I'm also sick of people saying "But, McEnroe and Connors were so much worse!" Yes, and? They should have been held accountable for their behavior (and at least sometimes were) and so should she. Since when is it okay to say "Yeah she made an ass of herself but not as much as others have, so who cares?" It doesn't make her actions any more okay that others have been horrible too. And you can make a lot of arguments about how very interesting it is that Serena gets singled out, and I won't necessarily argue, but it still doesn't excuse what she did. She deserved that fine, which let's be honest is just pocket change for her anyway.

Craig Hickman said...

I came down on Serena hard because her behavior surprised me and I found it unacceptable.

But to suggest she was going to lose the match anyway against a player who had never beaten her before in a Slam, who, once upon a time, was up 5-1 and match points in the final set of a major semifinal, and still found a way to lose....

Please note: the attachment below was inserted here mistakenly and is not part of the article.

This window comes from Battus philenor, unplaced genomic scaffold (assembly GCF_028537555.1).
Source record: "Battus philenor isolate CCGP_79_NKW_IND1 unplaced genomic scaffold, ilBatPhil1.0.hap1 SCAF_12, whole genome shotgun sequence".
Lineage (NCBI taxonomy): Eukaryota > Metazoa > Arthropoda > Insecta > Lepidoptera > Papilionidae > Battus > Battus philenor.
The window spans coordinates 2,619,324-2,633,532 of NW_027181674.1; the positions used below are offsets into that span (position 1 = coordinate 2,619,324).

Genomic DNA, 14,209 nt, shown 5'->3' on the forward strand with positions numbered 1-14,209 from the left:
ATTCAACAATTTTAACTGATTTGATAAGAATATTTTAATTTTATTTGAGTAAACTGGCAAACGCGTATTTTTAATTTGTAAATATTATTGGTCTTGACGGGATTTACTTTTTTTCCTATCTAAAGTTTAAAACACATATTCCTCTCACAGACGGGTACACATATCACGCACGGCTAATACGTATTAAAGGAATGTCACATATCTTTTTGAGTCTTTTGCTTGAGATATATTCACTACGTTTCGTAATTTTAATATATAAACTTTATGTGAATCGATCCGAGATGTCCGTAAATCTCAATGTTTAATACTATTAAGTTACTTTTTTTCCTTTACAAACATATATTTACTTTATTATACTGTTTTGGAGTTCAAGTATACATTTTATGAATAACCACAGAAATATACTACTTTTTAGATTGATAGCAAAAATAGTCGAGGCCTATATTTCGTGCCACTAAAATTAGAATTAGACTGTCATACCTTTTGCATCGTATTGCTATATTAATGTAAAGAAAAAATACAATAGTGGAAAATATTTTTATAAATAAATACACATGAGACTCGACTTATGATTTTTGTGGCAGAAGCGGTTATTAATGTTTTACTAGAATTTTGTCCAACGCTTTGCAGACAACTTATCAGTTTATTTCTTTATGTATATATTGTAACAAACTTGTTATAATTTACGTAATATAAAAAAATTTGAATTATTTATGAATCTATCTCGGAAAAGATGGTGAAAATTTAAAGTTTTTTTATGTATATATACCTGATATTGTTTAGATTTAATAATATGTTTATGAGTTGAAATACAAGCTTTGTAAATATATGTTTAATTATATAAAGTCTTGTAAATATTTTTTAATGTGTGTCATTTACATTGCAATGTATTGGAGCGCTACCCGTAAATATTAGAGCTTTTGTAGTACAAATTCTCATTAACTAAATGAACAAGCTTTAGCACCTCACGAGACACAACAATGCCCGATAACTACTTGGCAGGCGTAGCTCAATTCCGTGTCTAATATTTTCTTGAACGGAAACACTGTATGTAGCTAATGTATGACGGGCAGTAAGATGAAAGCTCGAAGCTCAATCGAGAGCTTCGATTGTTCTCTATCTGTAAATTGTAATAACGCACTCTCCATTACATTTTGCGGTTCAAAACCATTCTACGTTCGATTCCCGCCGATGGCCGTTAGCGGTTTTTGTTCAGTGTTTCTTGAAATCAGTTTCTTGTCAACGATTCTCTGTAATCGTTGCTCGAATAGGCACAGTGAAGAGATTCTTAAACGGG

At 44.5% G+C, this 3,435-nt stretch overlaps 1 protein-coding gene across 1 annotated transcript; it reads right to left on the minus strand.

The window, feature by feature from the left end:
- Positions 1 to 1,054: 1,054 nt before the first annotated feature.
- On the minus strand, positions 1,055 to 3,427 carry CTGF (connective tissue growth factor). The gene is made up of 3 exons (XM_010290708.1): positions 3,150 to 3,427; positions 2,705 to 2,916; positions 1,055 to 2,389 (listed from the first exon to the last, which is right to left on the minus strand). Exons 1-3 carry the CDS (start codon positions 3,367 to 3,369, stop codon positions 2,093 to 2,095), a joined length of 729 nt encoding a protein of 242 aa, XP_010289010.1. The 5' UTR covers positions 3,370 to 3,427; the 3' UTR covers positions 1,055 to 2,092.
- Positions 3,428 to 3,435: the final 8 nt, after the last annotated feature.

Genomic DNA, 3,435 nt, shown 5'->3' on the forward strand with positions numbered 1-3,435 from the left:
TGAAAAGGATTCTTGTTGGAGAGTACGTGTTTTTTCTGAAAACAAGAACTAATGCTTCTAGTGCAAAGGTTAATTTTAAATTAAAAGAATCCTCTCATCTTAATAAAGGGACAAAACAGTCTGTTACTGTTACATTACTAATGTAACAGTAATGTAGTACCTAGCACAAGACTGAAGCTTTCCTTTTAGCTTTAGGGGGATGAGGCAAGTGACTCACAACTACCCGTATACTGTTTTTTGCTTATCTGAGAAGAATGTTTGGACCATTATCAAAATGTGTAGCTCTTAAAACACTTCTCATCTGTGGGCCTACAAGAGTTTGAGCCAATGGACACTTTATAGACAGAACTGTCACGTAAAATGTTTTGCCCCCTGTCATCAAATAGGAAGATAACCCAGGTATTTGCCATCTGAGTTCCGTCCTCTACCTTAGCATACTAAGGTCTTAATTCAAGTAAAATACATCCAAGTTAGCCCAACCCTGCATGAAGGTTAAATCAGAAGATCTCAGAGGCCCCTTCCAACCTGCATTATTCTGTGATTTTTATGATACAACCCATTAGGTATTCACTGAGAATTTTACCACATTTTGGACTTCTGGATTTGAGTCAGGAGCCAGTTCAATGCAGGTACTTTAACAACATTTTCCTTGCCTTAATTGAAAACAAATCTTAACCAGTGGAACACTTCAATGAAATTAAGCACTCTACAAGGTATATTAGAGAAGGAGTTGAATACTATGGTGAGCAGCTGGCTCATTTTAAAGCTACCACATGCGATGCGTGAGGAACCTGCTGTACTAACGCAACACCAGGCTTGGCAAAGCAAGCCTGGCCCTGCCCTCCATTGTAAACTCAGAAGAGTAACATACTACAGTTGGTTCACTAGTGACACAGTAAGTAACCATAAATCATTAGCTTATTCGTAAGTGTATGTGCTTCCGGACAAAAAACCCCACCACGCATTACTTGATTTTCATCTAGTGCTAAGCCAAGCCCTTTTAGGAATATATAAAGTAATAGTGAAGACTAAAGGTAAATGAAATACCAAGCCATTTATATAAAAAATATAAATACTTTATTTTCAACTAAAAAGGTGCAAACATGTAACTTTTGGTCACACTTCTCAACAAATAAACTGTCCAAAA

....well, that's just ludicrous.

I don't know what would have happened. Serena had been playing so poorly, it's not a stretch to say she would lose. But it's also not a stretch to say she might turn the match around and win.

Remember the Wimbledon semifinals?

Problem is, the lineswoman, the chair ump (who gave Serena the first warning for breaking a racquet after losing the first set - a questionable job of officiating at that juncture, to be sure) and the tournament referee, who felt it necessary to award a point penalty on match point, robbed US -- the viewers, the fans-- of the chance to see such an important match play out with tennis and not just the rules.

And the fans didn't even know what happened till well after the fact.

Imagine if the officials enforced every rule, all the time, no matter who, no matter what. Well, there are two players on the WTA who would probably each only have a single Slam. Instead, one holds three and the other, seven. These are players who sought and received coaching from the stands major match after major match after major match without penalty.